Music Outreach/ Music Learning
Pablo Urbina believes that music education is fundamental for children and younger generations. Those kids who develop their artistic side are more in tune with culture and society, strengthen their ability to relate to others, improve their communication and coordination skills and learn from early age the internal reward that anyone feels when they improve at something, whatever that discipline might be. Classical music is not the only option of music of course, but Pablo is fully aware that in order for classical music to survive, we must not impose it upon society but rather teach people how to appreciate it. Giving back to the community must be a very important part of the artistic process of any musician, and this is why Pablo likes so much to take part in music outreach activities. While in the US he became more and more involved with teaching music appreciation, harmony, theory and musicianship, and has continued to do so in the U.K.
He has worked closely with organisations including the Royal College of Music (RCM Sparks), Royal Opera House Covent Garden (Learning & Participation), BBC Proms, Tri-Borough Music Hub and many London music services. Whether as conductor of youth orchestras and ensembles, workshop leader or music teacher, he tries to make of classical music a fun discipline where children can express their inner musicality in whichever form they can. This is what truly matters when teaching music: ” if they enjoy, they will like it, and if they like it, they will be much more inclined to understand why it is so important. We are not only trying to teach future conservatoire students, we are inspiring our future audiences, the future parents of future musical prodigies… we have to make it understandable and accessible in order to make it appreciated”.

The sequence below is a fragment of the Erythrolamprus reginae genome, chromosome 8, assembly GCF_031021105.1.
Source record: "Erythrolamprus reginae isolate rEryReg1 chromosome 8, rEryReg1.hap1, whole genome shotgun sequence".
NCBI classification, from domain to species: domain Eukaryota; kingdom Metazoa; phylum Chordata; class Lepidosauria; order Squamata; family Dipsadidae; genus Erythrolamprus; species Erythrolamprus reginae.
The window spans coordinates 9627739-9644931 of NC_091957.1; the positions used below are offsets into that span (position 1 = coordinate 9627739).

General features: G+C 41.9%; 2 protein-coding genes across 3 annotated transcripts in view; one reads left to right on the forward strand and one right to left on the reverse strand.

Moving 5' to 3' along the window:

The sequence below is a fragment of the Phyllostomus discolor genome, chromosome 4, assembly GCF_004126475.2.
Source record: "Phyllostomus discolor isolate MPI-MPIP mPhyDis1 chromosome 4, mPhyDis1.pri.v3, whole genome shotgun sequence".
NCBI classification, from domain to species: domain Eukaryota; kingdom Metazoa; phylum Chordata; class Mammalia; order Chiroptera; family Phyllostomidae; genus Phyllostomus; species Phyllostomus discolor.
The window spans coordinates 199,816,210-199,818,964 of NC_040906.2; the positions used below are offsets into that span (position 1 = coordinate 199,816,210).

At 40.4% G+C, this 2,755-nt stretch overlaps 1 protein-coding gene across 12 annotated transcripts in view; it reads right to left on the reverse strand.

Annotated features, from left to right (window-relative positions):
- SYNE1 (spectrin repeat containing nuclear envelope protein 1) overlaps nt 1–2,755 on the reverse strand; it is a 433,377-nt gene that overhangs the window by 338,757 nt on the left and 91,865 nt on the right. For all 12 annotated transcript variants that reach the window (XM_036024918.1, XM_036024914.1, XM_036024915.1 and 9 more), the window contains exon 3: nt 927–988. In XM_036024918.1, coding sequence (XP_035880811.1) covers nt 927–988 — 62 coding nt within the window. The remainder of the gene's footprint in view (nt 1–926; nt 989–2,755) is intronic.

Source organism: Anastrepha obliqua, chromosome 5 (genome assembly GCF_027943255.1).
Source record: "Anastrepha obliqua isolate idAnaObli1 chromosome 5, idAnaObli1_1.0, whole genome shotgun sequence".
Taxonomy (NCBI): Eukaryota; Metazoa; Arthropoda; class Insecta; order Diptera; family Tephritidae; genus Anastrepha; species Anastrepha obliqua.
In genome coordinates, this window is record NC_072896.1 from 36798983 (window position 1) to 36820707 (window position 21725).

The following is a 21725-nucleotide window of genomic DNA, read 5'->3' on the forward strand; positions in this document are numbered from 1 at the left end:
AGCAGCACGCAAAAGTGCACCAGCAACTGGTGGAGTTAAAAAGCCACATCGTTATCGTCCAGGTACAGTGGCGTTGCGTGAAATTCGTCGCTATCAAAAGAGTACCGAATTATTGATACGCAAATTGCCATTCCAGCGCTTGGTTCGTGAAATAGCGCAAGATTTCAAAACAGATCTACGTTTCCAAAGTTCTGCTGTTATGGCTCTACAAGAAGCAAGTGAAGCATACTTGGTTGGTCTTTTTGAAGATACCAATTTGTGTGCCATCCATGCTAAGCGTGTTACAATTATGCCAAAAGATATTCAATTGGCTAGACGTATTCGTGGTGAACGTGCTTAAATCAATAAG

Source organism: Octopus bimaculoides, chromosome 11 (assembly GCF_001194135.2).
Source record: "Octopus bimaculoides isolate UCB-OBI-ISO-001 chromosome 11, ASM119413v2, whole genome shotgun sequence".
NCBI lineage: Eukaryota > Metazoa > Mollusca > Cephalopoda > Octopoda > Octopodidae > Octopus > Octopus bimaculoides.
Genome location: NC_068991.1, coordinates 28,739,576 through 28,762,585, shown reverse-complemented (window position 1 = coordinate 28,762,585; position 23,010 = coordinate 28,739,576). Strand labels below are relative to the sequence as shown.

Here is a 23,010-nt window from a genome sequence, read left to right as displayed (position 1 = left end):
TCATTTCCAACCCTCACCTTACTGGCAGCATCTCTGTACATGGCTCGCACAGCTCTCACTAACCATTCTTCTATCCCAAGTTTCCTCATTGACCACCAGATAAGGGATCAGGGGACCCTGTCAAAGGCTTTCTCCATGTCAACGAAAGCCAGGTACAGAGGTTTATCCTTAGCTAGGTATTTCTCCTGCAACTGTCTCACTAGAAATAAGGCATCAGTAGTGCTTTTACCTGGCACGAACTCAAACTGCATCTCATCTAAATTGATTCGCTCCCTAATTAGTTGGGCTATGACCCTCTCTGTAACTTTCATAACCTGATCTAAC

Urbina also believes in the importance of music outreach within the community. He has played for elder care centers, Braille institutes, homeless shelters (including Crisis at Christmas), nursing homes and others. In addition he is a big advocate for benefit concerts, as it is one of the ways musicians can make a difference in society. He has benefited many organisations across the globe including Parkinson’s Trust, The Wellness Community for Cancer Patients, Great Ormond Street Hospital and Sue Ryder to name a few. You can often see dress rehearsals for concerts filled with people who otherwise would not normally (or could not) attend a concert. “Everyone deserves a chance to experience the greatness of seeing an orchestra perform live”.